There are no bloodless civil wars, but targeting news organizations and murdering journalists is a clear war crime and deserves unqualified condemnation from those who claim to be fighting for a just cause. What has been shocking and dismaying is that many otherwise intelligent and thoughtful people seem to be doing just the opposite and equivocating, even lauding, the targeted murder of journalists:

This kind of rhetoric is reminiscent of the attacks by U.S. forces against Al Jazeera during the Iraq War. Donald Rumsfeld openly accused AJE of “promoting terrorism” and leaked memos from the White House showed that George W. Bush explicitly discussed bombing Al Jazeera offices and killing its journalists in order to silence their critical coverage on the war. Fox News, effectively the U.S. government’s unofficial mouthpiece during the invasion, published editorials openly calling for the U.S. military to “take out” Al Jazeera, calling it “enemy media”. Indeed, such violent rhetoric became reality as the U.S. launched cruise missile strikes against clearly marked Al Jazeera offices; resulting in the deaths of famous reporters such as Tareq Ayoub and others. As the war continued to grind on and as media coverage became even more critical, further attacks were launched against the Palestine Hotel and other media targets killing several journalists. A helicopter strike which killed two Iraqi Reuters journalists became famous when video of the incident was later revealed by Wikileaks, as did another attack which killed Al-Arabiya correspondent Mazen al-Tumeizi as he gave an interview; splattering his blood onto the still lens of the still running camera.

Killing journalists, even ones you disagree with, consider unobjective, or consider to be undermining your case, is a war crime and deserves the strongest possible condemnation. Whether journalists play a constructive role in your opinion or not, they are still unarmed civilians and must be treated as such by any side making a claim to moral superiority.  If one argues that Syrian state journalists perform a supporting function within the regime and thus deserve wholesale slaughter, what is stopping the same argument from also being used to justify mass executions of doctors in hospitals which treat regime functionaries? What about civilians employed as mechanics by the army? All these people play a role in the regime but they are still unequivocally non-combatants. If in your rationale state journalists deserve to be wantonly killed then there is a very slippery slope as to who on “the other side” doesn’t deserve the same fate.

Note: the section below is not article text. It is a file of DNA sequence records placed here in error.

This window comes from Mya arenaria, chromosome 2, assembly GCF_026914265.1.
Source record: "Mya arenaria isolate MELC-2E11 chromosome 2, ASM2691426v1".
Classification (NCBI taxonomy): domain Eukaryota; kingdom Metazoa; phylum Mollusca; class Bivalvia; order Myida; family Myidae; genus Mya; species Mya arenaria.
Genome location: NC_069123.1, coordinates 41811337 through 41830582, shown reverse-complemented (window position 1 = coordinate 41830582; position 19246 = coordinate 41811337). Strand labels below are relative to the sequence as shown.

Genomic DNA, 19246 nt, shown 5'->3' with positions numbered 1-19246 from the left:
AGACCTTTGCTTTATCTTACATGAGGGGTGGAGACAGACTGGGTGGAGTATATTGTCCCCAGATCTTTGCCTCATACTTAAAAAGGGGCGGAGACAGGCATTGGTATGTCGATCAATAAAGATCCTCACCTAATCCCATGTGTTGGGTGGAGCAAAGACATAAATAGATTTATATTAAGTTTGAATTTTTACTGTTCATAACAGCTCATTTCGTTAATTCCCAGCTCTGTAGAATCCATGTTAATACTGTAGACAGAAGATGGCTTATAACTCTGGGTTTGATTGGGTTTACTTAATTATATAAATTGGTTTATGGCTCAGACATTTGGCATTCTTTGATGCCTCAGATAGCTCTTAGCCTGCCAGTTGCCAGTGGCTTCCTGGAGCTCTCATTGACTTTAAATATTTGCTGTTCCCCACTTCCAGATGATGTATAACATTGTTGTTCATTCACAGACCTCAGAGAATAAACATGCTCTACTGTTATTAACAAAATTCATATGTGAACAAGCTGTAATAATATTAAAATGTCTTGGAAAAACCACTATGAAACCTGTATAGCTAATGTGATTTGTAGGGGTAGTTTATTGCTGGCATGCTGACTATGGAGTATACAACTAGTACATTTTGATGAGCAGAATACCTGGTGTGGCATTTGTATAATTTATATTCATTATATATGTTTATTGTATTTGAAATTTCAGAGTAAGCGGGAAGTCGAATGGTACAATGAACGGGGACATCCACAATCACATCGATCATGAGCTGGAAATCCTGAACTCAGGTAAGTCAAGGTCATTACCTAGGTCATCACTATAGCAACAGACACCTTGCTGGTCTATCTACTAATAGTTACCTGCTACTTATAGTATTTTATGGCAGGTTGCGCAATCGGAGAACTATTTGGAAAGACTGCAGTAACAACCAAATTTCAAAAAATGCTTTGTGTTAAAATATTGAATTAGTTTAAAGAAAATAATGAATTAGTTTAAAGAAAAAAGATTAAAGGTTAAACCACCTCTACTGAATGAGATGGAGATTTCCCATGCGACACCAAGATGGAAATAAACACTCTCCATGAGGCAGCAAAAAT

A revolution is in theory supposed to be aspirational and indicative of the type of country which the revolutionaries would like to create under their rule. The FSA has certainly suffered and been witness to terrible grievances from the regime which naturally create the desire for vengeance. The least which those who support them can do is criticize the FSA when it itself crosses the line into clear crimes against humanity. Taking the position that actions can defined as right or wrong based on who perpetrates them is both dangerous and morally vacuous. Justifying and lauding the killing of Syrian state journalists and other obvious non-combatants does not do anything to further the goals of the revolution but rather serves to tarnish it and play into the narrative of the Assad regime.